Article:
Friday, October 15, 2004

The impossibility of 9/11 in the mind of someone living

Without wanting to get all ruminative this early in the weekend, it's funny how often writing something down seems to show up a previously unexpected pattern.

Below I wrote a bit about the Right's response, in the US, to 9/11; it has, in some ways, disappeared - not as a bloody shirt to wave, nor as a mass grave to stand on with a bullhorn, in those forms it is still around. Rather it has disappeared as an event that actually happened and ought to be a key part of our understanding of what the threat of terrorism (in the sense of attacks by things classifiable as Al Qaeda) really is. It, alongside the attacks on Bali and Madrid and elsewhere, represent the factual basis, such as it is, of the threat. Now there is of course a core of sense to the notion that it might be especially dangerous if people willing to undertake the sort of attacks we have actually seen were to get access to even more dangerous weapons, and that is something which ought to figure in our thinking seriously but also realistically.

It certainly isn't the case that we ought to think only or even primarily about threats which are merely theoretical. (If, before 9/11, defence against terrorism had primarily involved trying to prevent suicide hijackings of passenger aircraft, the events of 9/11 would never have happened. Instead, the same people would have used their old strategy of filling large trucks with explosives and parking them close to target buildings, and probably wreaked about as much havoc by doing so.)

So much about the Right's forgetting of 9/11. What about the Left's? Well, herewith a pretty distressing article from today's Guardian G2. Now, again, there is a sane core to this article. "Dirty bombs" probably wouldn't be all that dangerous, and perhaps governments could do more to emphasise this, and, maybe, they don't do so because it makes governance easier not to do so. Similarly, politicians (and journalists) often speak of al Qaeda as if it were a straightforward established institution (like the Distressed Gentlefolks' Aid Association), while the best evidence is that it is something much more insubstantial and confusing than that. But around this core of sanity we get to "can there be a decent left?" all over again.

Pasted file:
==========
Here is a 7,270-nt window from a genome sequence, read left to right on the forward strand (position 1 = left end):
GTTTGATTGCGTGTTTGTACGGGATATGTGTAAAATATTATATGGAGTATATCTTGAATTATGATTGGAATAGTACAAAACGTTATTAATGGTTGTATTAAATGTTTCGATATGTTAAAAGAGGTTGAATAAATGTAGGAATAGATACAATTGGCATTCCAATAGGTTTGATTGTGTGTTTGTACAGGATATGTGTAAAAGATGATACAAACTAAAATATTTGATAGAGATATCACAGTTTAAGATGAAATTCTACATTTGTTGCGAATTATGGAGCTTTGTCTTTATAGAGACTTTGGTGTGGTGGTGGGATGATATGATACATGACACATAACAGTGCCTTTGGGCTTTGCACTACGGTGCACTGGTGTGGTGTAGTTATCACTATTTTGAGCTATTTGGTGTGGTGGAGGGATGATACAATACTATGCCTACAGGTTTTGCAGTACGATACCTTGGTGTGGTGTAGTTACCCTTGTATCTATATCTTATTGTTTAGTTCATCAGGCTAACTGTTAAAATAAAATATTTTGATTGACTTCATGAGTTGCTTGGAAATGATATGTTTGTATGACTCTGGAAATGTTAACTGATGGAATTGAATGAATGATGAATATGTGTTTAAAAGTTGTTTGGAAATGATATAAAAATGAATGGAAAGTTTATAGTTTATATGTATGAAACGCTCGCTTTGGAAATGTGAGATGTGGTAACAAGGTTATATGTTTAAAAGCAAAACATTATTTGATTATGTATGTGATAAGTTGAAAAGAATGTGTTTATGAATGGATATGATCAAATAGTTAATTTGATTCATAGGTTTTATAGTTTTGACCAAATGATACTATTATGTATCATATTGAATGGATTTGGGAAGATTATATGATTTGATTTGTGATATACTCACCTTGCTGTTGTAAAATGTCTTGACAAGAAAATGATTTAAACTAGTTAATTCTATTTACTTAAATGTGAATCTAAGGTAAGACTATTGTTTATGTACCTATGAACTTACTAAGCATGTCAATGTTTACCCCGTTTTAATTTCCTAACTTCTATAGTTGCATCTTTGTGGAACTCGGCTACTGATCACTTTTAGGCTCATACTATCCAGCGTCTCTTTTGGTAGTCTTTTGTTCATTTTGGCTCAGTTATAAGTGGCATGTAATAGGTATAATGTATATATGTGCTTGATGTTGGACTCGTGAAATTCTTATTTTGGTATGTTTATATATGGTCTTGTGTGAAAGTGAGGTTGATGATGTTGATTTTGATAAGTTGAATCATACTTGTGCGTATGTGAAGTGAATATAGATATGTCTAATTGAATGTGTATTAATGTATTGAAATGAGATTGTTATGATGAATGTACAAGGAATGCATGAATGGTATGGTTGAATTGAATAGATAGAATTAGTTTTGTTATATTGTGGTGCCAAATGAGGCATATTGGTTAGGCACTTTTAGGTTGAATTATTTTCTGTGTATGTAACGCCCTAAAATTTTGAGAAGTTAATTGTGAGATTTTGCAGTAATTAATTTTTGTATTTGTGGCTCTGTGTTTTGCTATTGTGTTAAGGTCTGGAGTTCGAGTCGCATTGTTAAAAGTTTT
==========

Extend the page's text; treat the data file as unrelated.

The Guardian's article is entitled "The Making of the Terror Myth", and although it dances around the point a little, it is mainly arguing that terrorist attacks are a myth created by securocrats and Straussians and other Bad People; it explicitly compares terrorism to other risk panics like those over MMR or the Millennium Bug.

Except, for fuck's sake, there was never much evidence that MMR was harmful, and damage from the Millennium Bug was not very significant (although it might have been, if efforts had not been made to avert it), whereas thousands of people have died in attacks by in the past few years. However inchoate the groups behind those attacks are, however convenient those attacks have been to people whose politics are unappealing, however much it is often easier to allow ourselves to think about the world in ways which don't let the attacks in - they actually happened, and they are important, and we must keep ourselves in the realm of the real when we think about them, from left or right.

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